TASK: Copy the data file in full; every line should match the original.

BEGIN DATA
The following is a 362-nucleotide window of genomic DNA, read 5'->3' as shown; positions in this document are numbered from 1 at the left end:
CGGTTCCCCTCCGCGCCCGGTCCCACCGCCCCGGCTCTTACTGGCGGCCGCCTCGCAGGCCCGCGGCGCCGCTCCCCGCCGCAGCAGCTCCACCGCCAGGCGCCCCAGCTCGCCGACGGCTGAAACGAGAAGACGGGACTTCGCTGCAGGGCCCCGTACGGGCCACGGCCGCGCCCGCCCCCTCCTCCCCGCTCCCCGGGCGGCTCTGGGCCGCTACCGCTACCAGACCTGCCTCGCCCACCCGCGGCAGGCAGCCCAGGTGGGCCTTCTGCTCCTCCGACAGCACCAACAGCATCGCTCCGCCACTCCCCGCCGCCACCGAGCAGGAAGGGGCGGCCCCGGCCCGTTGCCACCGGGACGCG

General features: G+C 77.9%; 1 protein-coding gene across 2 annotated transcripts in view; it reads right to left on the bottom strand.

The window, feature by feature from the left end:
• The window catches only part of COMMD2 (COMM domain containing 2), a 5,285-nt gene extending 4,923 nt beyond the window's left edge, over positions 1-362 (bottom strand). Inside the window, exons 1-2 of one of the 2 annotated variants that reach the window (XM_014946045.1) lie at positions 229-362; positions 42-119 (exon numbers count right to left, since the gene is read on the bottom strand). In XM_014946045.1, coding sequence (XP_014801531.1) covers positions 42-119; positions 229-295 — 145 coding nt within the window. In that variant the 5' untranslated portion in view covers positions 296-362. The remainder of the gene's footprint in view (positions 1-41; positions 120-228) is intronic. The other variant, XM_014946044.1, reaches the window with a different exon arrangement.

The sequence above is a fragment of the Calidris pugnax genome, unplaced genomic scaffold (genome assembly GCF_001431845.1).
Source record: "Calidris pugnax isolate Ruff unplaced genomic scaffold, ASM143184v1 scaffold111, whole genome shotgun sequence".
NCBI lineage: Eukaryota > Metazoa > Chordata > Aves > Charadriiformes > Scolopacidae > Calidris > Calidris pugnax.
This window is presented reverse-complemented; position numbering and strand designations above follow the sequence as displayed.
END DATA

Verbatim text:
The following is a 362-nucleotide window of genomic DNA, read 5'->3' as shown; positions in this document are numbered from 1 at the left end:
CGGTTCCCCTCCGCGCCCGGTCCCACCGCCCCGGCTCTTACTGGCGGCCGCCTCGCAGGCCCGCGGCGCCGCTCCCCGCCGCAGCAGCTCCACCGCCAGGCGCCCCAGCTCGCCGACGGCTGAAACGAGAAGACGGGACTTCGCTGCAGGGCCCCGTACGGGCCACGGCCGCGCCCGCCCCCTCCTCCCCGCTCCCCGGGCGGCTCTGGGCCGCTACCGCTACCAGACCTGCCTCGCCCACCCGCGGCAGGCAGCCCAGGTGGGCCTTCTGCTCCTCCGACAGCACCAACAGCATCGCTCCGCCACTCCCCGCCGCCACCGAGCAGGAAGGGGCGGCCCCGGCCCGTTGCCACCGGGACGCG

General features: G+C 77.9%; 1 protein-coding gene across 2 annotated transcripts in view; it reads right to left on the bottom strand.

The window, feature by feature from the left end:
• The window catches only part of COMMD2 (COMM domain containing 2), a 5,285-nt gene extending 4,923 nt beyond the window's left edge, over positions 1-362 (bottom strand). Inside the window, exons 1-2 of one of the 2 annotated variants that reach the window (XM_014946045.1) lie at positions 229-362; positions 42-119 (exon numbers count right to left, since the gene is read on the bottom strand). In XM_014946045.1, coding sequence (XP_014801531.1) covers positions 42-119; positions 229-295 — 145 coding nt within the window. In that variant the 5' untranslated portion in view covers positions 296-362. The remainder of the gene's footprint in view (positions 1-41; positions 120-228) is intronic. The other variant, XM_014946044.1, reaches the window with a different exon arrangement.

The sequence above is a fragment of the Calidris pugnax genome, unplaced genomic scaffold (genome assembly GCF_001431845.1).
Source record: "Calidris pugnax isolate Ruff unplaced genomic scaffold, ASM143184v1 scaffold111, whole genome shotgun sequence".
NCBI lineage: Eukaryota > Metazoa > Chordata > Aves > Charadriiformes > Scolopacidae > Calidris > Calidris pugnax.
This window is presented reverse-complemented; position numbering and strand designations above follow the sequence as displayed.